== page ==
The outcome of the 2001 presidential election was disputed, as both President Ratsiraka and Marc Ravalomanana both claimed victory. This was the background for Madagascar to be the next scene of a nonviolent revolution. Massive protests with more than half a million people on the streets every day for a week eventually forced Ratsiraka to resign. On January 28, 2002, a several-week-long general strike began. Banks, shops, and other businesses closed. The daily demonstrations began when the island’s High Constitutional Court announced the results of a recount. It declared that Ravalomanana had received 46 percent of the vote, versus 40 percent for Ratsiraka, and that neither candidate had an overall majority. The court ordered a runoff to be held within 30 days. This only strengthened the opposition, and led to what Financial Times described as “daily public demonstrations over the past two weeks not seen since independence from France in 1960.”
For a time Ravalomanana and his supporters controlled the capital Antananarivo and Ratsiraka set up a rival government in the eastern port city of Tamatave. Roadblocks set up around the capital prevented transport of people and goods.
The old rivalries between highland and coastal people were used by both sides to support their case. Propaganda was played every day on the television and radio stations that backed Ratsiraka, but these stations were attacked by students and eventually forced to stop their broadcasting of what the students called propaganda.
For a long time the armed forces refused to take sides, but small groups of supporters on both sides were armed, and around 70 people were killed altogether. Most of the violence came from supporters of Ratsiraka.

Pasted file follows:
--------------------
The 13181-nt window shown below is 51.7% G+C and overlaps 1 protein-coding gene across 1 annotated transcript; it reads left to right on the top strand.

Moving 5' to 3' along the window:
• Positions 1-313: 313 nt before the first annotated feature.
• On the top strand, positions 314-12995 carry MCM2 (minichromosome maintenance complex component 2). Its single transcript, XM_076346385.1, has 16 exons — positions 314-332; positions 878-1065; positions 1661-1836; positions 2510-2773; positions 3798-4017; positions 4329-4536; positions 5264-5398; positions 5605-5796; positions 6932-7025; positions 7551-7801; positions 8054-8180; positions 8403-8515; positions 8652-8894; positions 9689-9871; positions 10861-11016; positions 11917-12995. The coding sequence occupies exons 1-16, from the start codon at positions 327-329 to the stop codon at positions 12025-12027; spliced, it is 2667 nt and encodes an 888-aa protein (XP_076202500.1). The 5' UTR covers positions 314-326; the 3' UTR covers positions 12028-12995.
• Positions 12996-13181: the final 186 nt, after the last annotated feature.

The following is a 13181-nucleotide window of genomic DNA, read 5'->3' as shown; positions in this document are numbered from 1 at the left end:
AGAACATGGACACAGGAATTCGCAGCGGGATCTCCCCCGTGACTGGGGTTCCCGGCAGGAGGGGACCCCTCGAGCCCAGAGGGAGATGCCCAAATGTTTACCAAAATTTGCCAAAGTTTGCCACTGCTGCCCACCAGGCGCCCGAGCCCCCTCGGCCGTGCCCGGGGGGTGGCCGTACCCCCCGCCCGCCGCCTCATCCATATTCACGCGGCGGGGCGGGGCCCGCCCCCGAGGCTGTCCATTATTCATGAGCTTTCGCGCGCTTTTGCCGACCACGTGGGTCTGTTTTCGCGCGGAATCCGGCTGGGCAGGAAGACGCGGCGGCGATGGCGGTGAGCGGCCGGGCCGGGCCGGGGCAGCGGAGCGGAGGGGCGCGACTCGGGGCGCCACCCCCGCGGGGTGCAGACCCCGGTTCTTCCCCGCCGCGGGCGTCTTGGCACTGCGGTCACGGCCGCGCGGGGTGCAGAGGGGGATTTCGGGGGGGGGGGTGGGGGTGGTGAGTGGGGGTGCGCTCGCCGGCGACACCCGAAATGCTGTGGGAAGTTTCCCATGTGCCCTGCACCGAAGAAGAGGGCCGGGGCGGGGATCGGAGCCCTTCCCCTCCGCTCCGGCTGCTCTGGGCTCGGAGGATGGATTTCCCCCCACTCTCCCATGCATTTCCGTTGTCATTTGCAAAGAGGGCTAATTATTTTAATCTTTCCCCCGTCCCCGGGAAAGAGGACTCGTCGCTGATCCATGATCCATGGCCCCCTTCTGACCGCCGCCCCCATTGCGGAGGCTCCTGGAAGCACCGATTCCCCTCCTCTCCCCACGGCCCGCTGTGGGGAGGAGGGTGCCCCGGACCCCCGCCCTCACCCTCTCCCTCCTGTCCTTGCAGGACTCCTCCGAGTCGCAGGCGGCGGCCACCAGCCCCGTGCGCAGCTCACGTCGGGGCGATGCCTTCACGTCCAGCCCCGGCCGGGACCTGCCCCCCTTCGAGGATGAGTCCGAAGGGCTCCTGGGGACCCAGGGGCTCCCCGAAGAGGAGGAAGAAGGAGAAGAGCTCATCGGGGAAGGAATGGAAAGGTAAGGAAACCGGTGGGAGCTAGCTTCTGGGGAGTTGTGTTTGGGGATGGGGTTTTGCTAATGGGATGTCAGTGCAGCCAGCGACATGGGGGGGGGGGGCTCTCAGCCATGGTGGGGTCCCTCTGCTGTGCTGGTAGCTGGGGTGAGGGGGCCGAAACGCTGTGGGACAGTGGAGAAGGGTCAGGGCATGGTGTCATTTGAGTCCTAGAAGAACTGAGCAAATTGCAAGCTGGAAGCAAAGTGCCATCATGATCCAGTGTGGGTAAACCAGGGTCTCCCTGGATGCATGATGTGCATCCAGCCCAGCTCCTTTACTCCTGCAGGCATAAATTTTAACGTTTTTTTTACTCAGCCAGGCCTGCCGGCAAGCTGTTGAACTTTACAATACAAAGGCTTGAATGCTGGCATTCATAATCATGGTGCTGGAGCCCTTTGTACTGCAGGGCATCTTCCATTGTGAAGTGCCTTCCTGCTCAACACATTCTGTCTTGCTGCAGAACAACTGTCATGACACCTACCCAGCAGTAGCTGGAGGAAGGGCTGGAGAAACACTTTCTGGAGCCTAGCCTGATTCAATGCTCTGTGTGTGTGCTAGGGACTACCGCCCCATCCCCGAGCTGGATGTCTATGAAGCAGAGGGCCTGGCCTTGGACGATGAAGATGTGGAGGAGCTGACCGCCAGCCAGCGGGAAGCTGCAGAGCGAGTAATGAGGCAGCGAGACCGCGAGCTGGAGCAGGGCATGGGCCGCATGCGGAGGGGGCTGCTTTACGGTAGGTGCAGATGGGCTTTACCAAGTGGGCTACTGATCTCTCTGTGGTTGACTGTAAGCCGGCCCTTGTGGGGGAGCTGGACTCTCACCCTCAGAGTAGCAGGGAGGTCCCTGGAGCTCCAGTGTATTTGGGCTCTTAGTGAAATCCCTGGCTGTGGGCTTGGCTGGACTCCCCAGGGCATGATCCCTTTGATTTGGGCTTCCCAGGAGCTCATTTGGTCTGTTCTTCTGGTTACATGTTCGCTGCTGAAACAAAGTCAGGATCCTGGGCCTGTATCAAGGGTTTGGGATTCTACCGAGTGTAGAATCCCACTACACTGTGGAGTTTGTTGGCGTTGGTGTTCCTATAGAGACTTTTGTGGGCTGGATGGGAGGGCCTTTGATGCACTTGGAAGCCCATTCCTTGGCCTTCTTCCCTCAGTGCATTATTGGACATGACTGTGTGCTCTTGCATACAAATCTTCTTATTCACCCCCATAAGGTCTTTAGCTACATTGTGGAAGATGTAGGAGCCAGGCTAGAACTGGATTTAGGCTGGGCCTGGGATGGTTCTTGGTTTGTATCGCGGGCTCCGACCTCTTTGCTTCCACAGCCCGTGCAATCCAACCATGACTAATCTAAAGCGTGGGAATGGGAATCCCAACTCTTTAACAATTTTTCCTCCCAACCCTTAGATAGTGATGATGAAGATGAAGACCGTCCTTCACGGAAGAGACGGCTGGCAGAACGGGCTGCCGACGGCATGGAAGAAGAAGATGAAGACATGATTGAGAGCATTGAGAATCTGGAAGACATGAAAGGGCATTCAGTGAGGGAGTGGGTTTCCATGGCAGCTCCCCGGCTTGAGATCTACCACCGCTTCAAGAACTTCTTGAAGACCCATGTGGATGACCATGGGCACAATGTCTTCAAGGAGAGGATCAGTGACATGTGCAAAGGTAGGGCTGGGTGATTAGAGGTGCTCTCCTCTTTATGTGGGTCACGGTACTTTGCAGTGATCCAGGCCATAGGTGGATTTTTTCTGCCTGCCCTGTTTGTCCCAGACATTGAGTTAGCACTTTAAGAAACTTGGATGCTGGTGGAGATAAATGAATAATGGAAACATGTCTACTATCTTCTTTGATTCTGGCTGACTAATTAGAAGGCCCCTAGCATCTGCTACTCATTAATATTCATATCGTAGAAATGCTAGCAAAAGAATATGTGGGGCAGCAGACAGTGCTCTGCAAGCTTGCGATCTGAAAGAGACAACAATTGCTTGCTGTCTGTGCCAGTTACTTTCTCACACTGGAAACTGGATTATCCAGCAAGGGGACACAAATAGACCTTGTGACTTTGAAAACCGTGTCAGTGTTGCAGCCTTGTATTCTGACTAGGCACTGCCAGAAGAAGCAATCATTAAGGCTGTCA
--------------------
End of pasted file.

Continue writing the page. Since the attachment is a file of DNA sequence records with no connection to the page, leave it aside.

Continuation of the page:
In May 2002, the constitutional court declared that Ravalomanana had won the election. He became the new president of Madagascar and then moved to decentralize government power.36
In 2003, Georgia’s “Rose Revolution” dethroned Eduard Shevardnadze. Here the student movement “Kmara”37 was the main organizer of demonstrations and protests. Kmara began organizing civilian groups of mainly students as election observers, and was vocal about the need for fair elections prior to the November 2003 elections. Its work garnered much attention from Shevardnadze, who complained that the Russian government and George Soros' Open Society Institute (OSI) had been funding an opposition movement meant to remove Shevardnadze from power. Links to the Russian government have never been proven, although the OSI is well known to have funded training for Kmara. The Belgrade-based Center for Nonviolent Resistance was also key in training Kmara, and several other Western organizations were involved in supporting the group. After international observers condemned Shevardnadze’s conduct of the November 2003 parliamentary elections, Kmara led the protests that led to his downfall. Kmara also received training and inspiration from Otpor, which had led the overthrow of Slobodan Milosˇevic in Serbia in 2000. Kmara also used Gene Sharp’s handbook “From Dictatorship to Democracy” as a basis for its campaigns.38